Chicken and egg situation

A chicken and egg situation, sometimes rendered as a chicken and egg problem, is an idiom with roots in ancient times. We will examine the meaning of the idiomatic phrase chicken and egg situation, where it came from, and some examples of its use in sentences.

The idiom a chicken and egg situation has two related definitions. First, a chicken and egg situation may be one in which it is impossible to decide which of two things caused the other thing, or which of two things existed first. For instance, an employee who performs poorly may blame it on having a surly boss. However, the boss may claim to be surly because the employee performs poorly. It is virtually impossible to untangle which situation existed first, so it is a chicken and egg situation. Another definition of a chicken and egg situation is one in which the solution to the problem also causes the problem. For instance, an unemployed person usually needs experience in order to secure a job. However, a person can only gain experience by having a job. The idiom a chicken and egg situation goes back to an old exercise in logic proposed by Aristotle in the fourth century BC still discussed today: Which came first, the chicken or the egg?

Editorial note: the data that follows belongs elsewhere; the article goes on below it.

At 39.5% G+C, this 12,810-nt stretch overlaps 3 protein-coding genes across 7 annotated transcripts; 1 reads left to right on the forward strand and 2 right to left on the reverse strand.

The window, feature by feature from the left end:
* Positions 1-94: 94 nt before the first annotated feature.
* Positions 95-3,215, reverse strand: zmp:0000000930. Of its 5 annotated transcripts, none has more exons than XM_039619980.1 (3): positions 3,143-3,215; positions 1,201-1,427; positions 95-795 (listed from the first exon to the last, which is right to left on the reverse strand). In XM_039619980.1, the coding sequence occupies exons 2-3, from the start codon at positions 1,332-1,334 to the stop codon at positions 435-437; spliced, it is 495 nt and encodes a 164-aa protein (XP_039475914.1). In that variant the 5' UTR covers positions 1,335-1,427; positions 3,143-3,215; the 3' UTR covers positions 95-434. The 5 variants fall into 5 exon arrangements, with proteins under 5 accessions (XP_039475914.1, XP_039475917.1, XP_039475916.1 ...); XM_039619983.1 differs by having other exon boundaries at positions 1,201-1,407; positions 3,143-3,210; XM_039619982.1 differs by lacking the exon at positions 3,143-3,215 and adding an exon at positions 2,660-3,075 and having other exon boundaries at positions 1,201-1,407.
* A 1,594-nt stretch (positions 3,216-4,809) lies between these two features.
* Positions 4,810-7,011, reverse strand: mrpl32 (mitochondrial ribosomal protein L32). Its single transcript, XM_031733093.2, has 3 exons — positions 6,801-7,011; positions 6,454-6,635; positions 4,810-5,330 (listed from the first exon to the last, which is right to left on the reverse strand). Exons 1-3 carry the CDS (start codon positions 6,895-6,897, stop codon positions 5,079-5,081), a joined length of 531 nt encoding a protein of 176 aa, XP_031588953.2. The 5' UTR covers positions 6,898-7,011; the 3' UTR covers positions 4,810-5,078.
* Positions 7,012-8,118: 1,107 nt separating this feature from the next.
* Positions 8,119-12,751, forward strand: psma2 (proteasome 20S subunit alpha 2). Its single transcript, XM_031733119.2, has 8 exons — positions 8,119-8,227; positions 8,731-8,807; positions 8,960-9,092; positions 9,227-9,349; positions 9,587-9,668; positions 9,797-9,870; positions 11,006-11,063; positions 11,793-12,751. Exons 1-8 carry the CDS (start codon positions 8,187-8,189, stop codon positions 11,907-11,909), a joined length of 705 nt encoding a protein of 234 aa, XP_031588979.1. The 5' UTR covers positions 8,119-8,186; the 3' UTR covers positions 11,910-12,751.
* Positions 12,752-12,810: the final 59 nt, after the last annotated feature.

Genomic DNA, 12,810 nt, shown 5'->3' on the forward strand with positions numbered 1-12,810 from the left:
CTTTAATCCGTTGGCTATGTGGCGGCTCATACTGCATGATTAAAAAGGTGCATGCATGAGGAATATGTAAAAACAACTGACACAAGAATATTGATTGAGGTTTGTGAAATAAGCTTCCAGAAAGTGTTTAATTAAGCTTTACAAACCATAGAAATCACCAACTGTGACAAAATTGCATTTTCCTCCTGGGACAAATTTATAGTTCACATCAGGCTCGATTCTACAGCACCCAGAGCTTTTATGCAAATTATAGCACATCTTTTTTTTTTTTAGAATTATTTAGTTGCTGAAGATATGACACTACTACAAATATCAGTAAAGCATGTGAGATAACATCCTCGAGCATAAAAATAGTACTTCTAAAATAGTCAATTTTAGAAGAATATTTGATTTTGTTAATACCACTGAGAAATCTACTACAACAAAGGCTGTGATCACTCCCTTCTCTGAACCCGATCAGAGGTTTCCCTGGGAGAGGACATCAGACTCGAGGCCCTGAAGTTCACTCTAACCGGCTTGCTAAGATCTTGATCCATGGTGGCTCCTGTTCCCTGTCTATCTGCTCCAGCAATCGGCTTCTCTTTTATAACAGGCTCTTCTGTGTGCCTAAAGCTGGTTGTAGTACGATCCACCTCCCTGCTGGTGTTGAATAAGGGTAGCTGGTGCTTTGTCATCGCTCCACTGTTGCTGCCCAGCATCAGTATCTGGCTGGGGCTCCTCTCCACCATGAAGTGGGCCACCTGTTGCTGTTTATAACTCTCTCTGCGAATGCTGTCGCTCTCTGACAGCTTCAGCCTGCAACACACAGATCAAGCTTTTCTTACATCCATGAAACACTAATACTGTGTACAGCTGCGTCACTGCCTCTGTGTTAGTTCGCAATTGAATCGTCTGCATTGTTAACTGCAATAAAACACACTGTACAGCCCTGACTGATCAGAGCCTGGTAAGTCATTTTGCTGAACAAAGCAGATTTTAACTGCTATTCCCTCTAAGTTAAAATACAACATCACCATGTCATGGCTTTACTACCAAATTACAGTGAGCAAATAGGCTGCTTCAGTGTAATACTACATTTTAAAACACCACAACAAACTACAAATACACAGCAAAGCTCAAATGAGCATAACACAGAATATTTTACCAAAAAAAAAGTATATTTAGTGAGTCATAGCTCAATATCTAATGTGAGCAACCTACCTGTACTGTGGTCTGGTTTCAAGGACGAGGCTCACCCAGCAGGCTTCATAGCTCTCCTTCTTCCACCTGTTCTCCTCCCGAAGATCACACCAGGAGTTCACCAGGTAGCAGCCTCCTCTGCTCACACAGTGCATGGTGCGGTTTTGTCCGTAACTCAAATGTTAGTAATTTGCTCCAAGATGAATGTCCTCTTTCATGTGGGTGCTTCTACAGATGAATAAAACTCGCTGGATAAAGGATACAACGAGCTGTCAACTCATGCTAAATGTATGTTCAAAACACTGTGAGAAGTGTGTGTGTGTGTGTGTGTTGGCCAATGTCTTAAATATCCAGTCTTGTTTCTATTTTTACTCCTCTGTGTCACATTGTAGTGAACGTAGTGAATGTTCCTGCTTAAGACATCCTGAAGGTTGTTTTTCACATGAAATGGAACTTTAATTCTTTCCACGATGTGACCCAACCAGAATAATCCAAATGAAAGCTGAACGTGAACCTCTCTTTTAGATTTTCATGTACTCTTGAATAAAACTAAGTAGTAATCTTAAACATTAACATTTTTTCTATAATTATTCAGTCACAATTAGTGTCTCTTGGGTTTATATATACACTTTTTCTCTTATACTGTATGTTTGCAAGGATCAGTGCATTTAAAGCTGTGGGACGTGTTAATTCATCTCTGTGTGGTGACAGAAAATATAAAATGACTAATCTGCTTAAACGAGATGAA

The counsel of the grounded airline said the lack of clarity on the slots has resulted in a ‘chicken and egg’ situation for the South America’s Synergy Group which is the sole company shown interest in the airline. (The Deccan Herald)

“I understand it’s kind of a chicken-and-egg situation here, but I also want to have the utmost confidence that when the shovel goes into the ground, this project will be finished.” (The Idaho Mountain Express and Guide)

“The trouble is it‘s a chicken and egg situation – people want to use electric vehicles but they can‘t because the infrastructure‘s not there – and the infrastructure‘s not going to be built until the demand is there,” he said. (The Wellston Journal)